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Future Broadband: 5 mouth-watering potential developments for 2020

July 27th, 2011 by Tanbir Leave a reply »

It’s only when you step back from the internet and really think about its impact over the past 15 years or so that it really hits you: it has changed everything.

Of course, if we were still on dial up and not broadband, things wouldn’t have changed quite so much! But with speeds still increasing at an amazing rate, what can we expect from broadband by 2020?

1) The multimedia experience

As broadband continues to improve in speed, the quality of the multimedia home experience will keep improving. HD quality 3D and internet TVs are already in the stores – expect these to become staples of our homes in the near future, with televisions connecting directly to the internet to bring you on demand and catch up content in 1080p HD and 3D. The possibilities here are endless, with social networking and apps for TVs becoming a huge growth area in the next few years.

More bandwidth also means more smaller signals working at once without interruption, meaning more and more devices hooking up to your Wi-Fi to offer a variety of services all over the home. No room will be safe from a screen and the ability to get onto your social networking platforms, internet radio and television, you name it. And sharing content around the home will become second nature too, giving a new lease of life to your MP3 collection.

2) Super-fast broadband on the move

With 4G mobile broadband spreading fast as spectrum becomes available for it across the globe, mobile broadband will become a direct competitor to fixed-line – especially in rural and tough to reach areas. With 20+Mb average speeds a reality, all current broadband tasks will be within reach of mobile broadband users. It’s unlikely the kind of content we see now is going to press forward enough in the next decade to make these speeds inappropriate for all but the most intense broadband activities.

3) Broadband security

Many are put off of home security systems due to cost, set up and the rest. But what if you could set up the cameras yourself, access them from anywhere and view the feeds on your smartphone, while paying next to nothing – if anything at all – for the privilege? Suddenly it sounds like a much brighter proposition. The technology is already in place, with the first broadband ISPs starting to roll out these systems on a small scale now. The first service providers are using broadband security to differentiate themselves from the competition, but as always these new innovations will become par for the course as they gain popularity.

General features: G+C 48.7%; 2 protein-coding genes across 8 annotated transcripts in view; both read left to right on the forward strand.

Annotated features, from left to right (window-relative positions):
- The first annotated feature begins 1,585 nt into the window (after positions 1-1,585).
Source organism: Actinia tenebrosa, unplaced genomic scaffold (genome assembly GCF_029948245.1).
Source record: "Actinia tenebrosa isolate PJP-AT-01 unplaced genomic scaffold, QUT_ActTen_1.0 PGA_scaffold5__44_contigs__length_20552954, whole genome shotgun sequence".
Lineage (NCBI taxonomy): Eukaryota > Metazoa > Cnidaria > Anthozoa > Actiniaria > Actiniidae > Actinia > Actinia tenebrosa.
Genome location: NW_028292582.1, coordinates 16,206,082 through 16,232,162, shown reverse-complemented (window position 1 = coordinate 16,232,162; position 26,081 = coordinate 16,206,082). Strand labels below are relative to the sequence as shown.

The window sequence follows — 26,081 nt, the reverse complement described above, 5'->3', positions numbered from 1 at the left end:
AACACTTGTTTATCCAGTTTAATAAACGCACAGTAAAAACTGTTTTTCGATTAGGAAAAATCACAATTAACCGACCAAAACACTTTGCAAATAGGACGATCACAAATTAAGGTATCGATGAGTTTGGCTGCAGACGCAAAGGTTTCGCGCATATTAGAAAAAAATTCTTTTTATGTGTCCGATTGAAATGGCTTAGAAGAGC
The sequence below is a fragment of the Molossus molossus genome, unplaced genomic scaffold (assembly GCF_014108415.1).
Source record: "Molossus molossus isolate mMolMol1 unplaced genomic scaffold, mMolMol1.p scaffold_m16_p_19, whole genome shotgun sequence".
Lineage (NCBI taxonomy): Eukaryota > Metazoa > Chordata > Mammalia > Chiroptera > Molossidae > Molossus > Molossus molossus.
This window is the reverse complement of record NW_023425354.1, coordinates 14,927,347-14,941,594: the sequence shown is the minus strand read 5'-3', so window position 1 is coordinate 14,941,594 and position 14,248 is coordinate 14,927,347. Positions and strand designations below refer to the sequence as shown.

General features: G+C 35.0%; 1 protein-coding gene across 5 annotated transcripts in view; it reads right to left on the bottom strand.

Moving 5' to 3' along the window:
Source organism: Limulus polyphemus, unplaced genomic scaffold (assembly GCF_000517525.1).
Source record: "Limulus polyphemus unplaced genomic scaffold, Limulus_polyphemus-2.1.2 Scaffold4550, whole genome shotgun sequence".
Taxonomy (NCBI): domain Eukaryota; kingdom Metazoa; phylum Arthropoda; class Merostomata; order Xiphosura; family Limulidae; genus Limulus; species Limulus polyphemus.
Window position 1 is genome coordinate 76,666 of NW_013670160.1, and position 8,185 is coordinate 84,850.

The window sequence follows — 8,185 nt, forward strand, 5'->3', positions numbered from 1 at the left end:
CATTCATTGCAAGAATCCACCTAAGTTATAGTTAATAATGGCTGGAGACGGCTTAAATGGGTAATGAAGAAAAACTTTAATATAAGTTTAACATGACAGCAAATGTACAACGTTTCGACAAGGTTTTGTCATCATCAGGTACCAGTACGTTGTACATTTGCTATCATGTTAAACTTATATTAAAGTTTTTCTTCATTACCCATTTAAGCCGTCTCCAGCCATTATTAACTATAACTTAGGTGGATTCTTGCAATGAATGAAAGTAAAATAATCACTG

4) Healthcare and getting green at home

Another two key buzz phrases when talking about the connected home of the future are smart power and e-health. Smart power technology is also starting to seep into homes now, with take-up set to soar as the utility companies and broadband companies get together to offer ever improving products for lower and lower prices. I mean, what’s the point of having those cameras at home if you can’t let the cleaner in while you’re on holiday when they come to the front door? Or check whether you’ve turned the lights off – and if not, do it while you’re on the train? As for healthcare, you name it and it can be monitored, meaning more people will be able to get home from hospital quicker.

5) The growth of the cloud

What all this means is that the cloud will take on more and more relevance. While storing data is one basic advantage (albeit one many people aren’t too comfortable with), moving more advanced hardware jobs onto dedicated servers will change everything going forward. Google is already touting its Chrome operating system, which takes much of the thinking power of its software online so that your home kit doesn’t have to take the strain. Expect this to be a growing trend, giving the likes of smartphones and tablets a growing relevance in the broadband home of the future.

This guest post is written by Joe Linford who writes on behalf of Broadband Genie, the online advice portal for broadband and mobile broadband

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